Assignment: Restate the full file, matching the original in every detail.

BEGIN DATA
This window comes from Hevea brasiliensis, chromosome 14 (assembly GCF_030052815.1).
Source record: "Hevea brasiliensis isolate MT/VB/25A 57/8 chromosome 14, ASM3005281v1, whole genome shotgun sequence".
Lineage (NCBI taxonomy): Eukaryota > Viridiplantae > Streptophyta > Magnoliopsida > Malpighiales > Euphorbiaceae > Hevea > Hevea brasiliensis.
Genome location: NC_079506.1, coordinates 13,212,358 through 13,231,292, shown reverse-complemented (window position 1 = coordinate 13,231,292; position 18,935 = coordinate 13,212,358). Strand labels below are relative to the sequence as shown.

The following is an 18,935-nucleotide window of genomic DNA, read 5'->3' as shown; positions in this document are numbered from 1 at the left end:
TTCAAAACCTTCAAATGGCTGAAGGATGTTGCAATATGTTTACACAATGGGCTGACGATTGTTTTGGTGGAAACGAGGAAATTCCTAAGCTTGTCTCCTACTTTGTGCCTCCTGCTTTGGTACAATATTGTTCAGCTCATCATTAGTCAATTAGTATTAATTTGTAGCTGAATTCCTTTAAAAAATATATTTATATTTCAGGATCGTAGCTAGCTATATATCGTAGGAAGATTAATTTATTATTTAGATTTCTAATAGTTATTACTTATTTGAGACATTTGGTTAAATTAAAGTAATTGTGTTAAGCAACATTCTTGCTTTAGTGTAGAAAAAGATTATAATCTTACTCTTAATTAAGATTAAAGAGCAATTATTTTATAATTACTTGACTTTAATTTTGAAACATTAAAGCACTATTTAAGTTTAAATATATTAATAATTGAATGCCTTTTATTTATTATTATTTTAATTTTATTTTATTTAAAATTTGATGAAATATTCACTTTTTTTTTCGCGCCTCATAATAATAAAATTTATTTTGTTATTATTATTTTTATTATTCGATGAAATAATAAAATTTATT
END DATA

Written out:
This window comes from Hevea brasiliensis, chromosome 14 (assembly GCF_030052815.1).
Source record: "Hevea brasiliensis isolate MT/VB/25A 57/8 chromosome 14, ASM3005281v1, whole genome shotgun sequence".
Lineage (NCBI taxonomy): Eukaryota > Viridiplantae > Streptophyta > Magnoliopsida > Malpighiales > Euphorbiaceae > Hevea > Hevea brasiliensis.
Genome location: NC_079506.1, coordinates 13,212,358 through 13,231,292, shown reverse-complemented (window position 1 = coordinate 13,231,292; position 18,935 = coordinate 13,212,358). Strand labels below are relative to the sequence as shown.

The following is an 18,935-nucleotide window of genomic DNA, read 5'->3' as shown; positions in this document are numbered from 1 at the left end:
TTCAAAACCTTCAAATGGCTGAAGGATGTTGCAATATGTTTACACAATGGGCTGACGATTGTTTTGGTGGAAACGAGGAAATTCCTAAGCTTGTCTCCTACTTTGTGCCTCCTGCTTTGGTACAATATTGTTCAGCTCATCATTAGTCAATTAGTATTAATTTGTAGCTGAATTCCTTTAAAAAATATATTTATATTTCAGGATCGTAGCTAGCTATATATCGTAGGAAGATTAATTTATTATTTAGATTTCTAATAGTTATTACTTATTTGAGACATTTGGTTAAATTAAAGTAATTGTGTTAAGCAACATTCTTGCTTTAGTGTAGAAAAAGATTATAATCTTACTCTTAATTAAGATTAAAGAGCAATTATTTTATAATTACTTGACTTTAATTTTGAAACATTAAAGCACTATTTAAGTTTAAATATATTAATAATTGAATGCCTTTTATTTATTATTATTTTAATTTTATTTTATTTAAAATTTGATGAAATATTCACTTTTTTTTTCGCGCCTCATAATAATAAAATTTATTTTGTTATTATTATTTTTATTATTCGATGAAATAATAAAATTTATT